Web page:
There’s an old saying: “If you want to hear a dumb opinion, ask someone their thoughts on the minimum wage”.
1 result (0.53 seconds). In other words, that "old saying" was coined specifically for this essay.
In a series of three posts, I’m going to describe a few economic approaches to analyzing minimum wage laws.
Thereby amply demonstrating the above adage. Minimum wage laws aren't about economics, they're about civics and welfare. From a capitalist standpoint, Dickensian workhouses and Calcutta sweatshops are the best economic approach to wages. After all, market forces will maximize efficiency. Minimum wage laws, by inspection, are inefficient from an economic standpoint. Their function is not to improve the economics of a society but to improve the welfare of a society.
Workers want a lot of things from employers. Mostly they want wages, but also a pleasant workplace, stability, good conditions, and respect.
Workers want more benefit from working than from not working. Serfs ceased being serfs when they were better off putting noble heads on pikes than they were working land as chattel.
Employers want several things from workers too, mostly labor but some of the above as well.
Employers want a greater benefit from employing someone than from not employing someone. So long as there is benefit in paying a worker fifteen cents an hour and forcing them to sleep in flophouses, employers will do that. This is a maxim that has been held unassailably true from Adam Smith to Milton Friedman. Smith argued that regulations were necessary to keep businesses from being horrible; Friedman argued that because businesses were horrible it was proof that our society doesn't value non-horrible businesses.
I won’t keep you in suspense – I think that minimum wage laws are a huge mistake, both economically and morally.
Color me shocked. I will wager, however, that you cannot demonstrate this in a logical, non-fallacious way.
The call is to force WalMart to raise its minimum wage to $15/hr, because some percentage of their employees use government assistance.
Left unsaid is the argument that if WalMart cannot turn a profit without reliance on government subsidy in the form of welfare and SNAP assistance for its employees, WalMart should not be in business. It's hilarious how libertarians and capitalists always assume as a maxim that Walmart is entitled to be in business regardless of the social cost.
$20B is more than WalMart’s entire net income. There is simply no way for a company with such tiny margins to increase its costs without transferring the entire increase to prices.
And, in those arguments so sweepingly dismissed, is the argument that WalMart managed to destroy many smaller businesses because as owner-operators they had to pay an equitable cost of living or go out of business. The argument made by minimum-wage proponents is that Walmart leverages public assistance to outcompete competitors that are not eligible to do so.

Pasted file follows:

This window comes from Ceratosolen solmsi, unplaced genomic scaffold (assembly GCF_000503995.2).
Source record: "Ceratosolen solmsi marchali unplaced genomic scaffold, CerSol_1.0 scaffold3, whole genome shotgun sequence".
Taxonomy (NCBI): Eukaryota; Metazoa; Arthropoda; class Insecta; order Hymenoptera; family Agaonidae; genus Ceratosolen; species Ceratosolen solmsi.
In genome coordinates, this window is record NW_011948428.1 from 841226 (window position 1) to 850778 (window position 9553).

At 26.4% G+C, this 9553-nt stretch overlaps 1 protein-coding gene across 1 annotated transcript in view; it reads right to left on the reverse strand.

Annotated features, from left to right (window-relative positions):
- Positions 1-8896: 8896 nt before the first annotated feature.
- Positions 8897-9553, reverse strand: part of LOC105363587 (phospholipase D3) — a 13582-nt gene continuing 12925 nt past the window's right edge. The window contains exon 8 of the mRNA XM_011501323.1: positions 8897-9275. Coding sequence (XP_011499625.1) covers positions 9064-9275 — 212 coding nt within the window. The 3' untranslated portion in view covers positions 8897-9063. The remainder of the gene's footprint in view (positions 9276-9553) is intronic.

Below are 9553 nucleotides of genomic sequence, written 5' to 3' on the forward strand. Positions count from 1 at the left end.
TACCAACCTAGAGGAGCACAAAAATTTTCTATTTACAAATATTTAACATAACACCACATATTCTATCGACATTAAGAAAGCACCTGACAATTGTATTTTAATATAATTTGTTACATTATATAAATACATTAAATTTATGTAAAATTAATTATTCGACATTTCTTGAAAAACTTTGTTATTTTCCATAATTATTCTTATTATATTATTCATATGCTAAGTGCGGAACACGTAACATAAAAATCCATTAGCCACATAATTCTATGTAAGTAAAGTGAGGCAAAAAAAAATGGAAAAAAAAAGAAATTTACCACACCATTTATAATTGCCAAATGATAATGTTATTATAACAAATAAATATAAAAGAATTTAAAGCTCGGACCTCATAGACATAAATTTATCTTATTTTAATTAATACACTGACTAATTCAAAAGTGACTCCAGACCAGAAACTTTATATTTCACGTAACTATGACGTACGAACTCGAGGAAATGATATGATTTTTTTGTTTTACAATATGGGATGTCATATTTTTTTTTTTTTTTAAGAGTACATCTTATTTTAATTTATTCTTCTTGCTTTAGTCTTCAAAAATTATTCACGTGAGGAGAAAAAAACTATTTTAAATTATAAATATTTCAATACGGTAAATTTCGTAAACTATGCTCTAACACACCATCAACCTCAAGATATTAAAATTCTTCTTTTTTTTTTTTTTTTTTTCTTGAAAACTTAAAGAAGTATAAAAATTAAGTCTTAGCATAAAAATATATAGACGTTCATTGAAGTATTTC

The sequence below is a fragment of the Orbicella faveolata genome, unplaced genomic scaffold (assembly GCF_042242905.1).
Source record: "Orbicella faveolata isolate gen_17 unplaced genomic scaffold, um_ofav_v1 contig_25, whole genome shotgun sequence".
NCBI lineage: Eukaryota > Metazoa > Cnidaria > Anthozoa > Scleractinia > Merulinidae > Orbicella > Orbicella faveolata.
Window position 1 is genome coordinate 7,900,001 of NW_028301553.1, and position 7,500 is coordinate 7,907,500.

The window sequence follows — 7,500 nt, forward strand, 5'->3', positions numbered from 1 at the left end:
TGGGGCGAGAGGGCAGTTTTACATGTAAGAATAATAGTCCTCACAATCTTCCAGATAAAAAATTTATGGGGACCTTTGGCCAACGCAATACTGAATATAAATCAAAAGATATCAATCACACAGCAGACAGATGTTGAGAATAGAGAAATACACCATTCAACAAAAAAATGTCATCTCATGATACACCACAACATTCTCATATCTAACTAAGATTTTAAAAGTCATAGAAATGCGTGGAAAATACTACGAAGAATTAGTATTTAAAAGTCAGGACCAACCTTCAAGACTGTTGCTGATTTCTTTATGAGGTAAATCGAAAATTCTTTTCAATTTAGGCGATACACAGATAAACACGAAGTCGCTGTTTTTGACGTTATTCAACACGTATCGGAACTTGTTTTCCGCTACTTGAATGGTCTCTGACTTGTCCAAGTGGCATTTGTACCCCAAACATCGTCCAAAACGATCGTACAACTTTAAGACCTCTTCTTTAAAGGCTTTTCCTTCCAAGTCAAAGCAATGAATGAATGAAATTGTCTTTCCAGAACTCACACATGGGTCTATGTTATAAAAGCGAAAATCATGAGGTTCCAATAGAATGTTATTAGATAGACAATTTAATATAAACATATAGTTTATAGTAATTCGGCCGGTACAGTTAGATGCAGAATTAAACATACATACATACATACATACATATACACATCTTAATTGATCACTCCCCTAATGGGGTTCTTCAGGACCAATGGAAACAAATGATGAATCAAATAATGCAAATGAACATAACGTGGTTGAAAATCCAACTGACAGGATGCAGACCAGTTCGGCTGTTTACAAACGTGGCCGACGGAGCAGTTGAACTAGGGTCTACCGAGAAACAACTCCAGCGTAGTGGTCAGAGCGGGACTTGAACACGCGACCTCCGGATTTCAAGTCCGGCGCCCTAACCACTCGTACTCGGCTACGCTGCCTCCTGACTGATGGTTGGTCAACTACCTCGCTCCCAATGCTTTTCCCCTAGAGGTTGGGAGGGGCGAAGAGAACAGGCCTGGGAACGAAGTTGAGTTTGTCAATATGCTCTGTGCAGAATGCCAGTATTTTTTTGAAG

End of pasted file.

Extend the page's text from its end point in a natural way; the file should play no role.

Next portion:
Even at $10 an hour, WalMart gets more applications per open position that does Harvard.
This is an argument that the local economies inhabited by Walmart are depressed, not that Walmart is a more desirable place to work than Harvard. Talk about apples and oranges: those scrambling for minimum wage and a blue vest are somehow equivalent to those scrambling to pay 63 grand a year how, exactly?
There is going to be a lot of economic theory in parts 2 and 3 of my essay, but the simple fact that higher wages at WalMart would cause a lot of pain to a lot of poor people doesn’t depend on any of it.
The simple fact that higher wages at WalMart would cause fewer poor people doesn't depend on any of it either.
I’m pretty sure that it never crossed the mind of people attacking WalMart’s wages to do the math on WalMart’s income statement.
You would be mistaken. However, "doing the math" in our case means evaluating whether or not Walmart is a viable business without subsidy, not whether or not walmart is profitable. It's interesting how the author considers profits to be inviolate while making an economic argument against minimum wage.
I think it’s because the core of their argument is about ethics, and not about making workers richer. Unfortunately, the ethics of the argument are just as perverse as the numbers.
I'm going to make an assumption, ignore everything else, and then paint how this assumption is wrong, therefore my opponents are stupid.
WalMart is a very convenient scapegoat for American poverty because WalMart does more for poor Americans than pretty much anyone else. In 2004, WalMart saved its customers $263 billion, which is more than all direct government welfare programs (food stamps, EITC, TANf etc.) combined.
Actually, the argument is that Walmart removed $263 billion from local economies. That their prices were this much lower is an argument against Walmart because, again, they are only able to do this through government subsidy. I don't know what that has to do with Copenhagen.
In contrast, a company like Apple doesn’t employ any poor Americans and doesn’t make things for poor Americans.
Nobody at Apple makes minimum wage because nobody at Apple does minimum-wage jobs. The liberal argument here is that if Walmart paid a living wage, more children of Walmart employees would be able to go on to college to work for Apple. This would increase productivity, GDP and wealth for all.
This shit isn't hard. This shit isn't novel. And pretending this shit is about a fucking misinterpretation of quantum mechanics in service of alt-right neoliberal talking points will never make it insightful.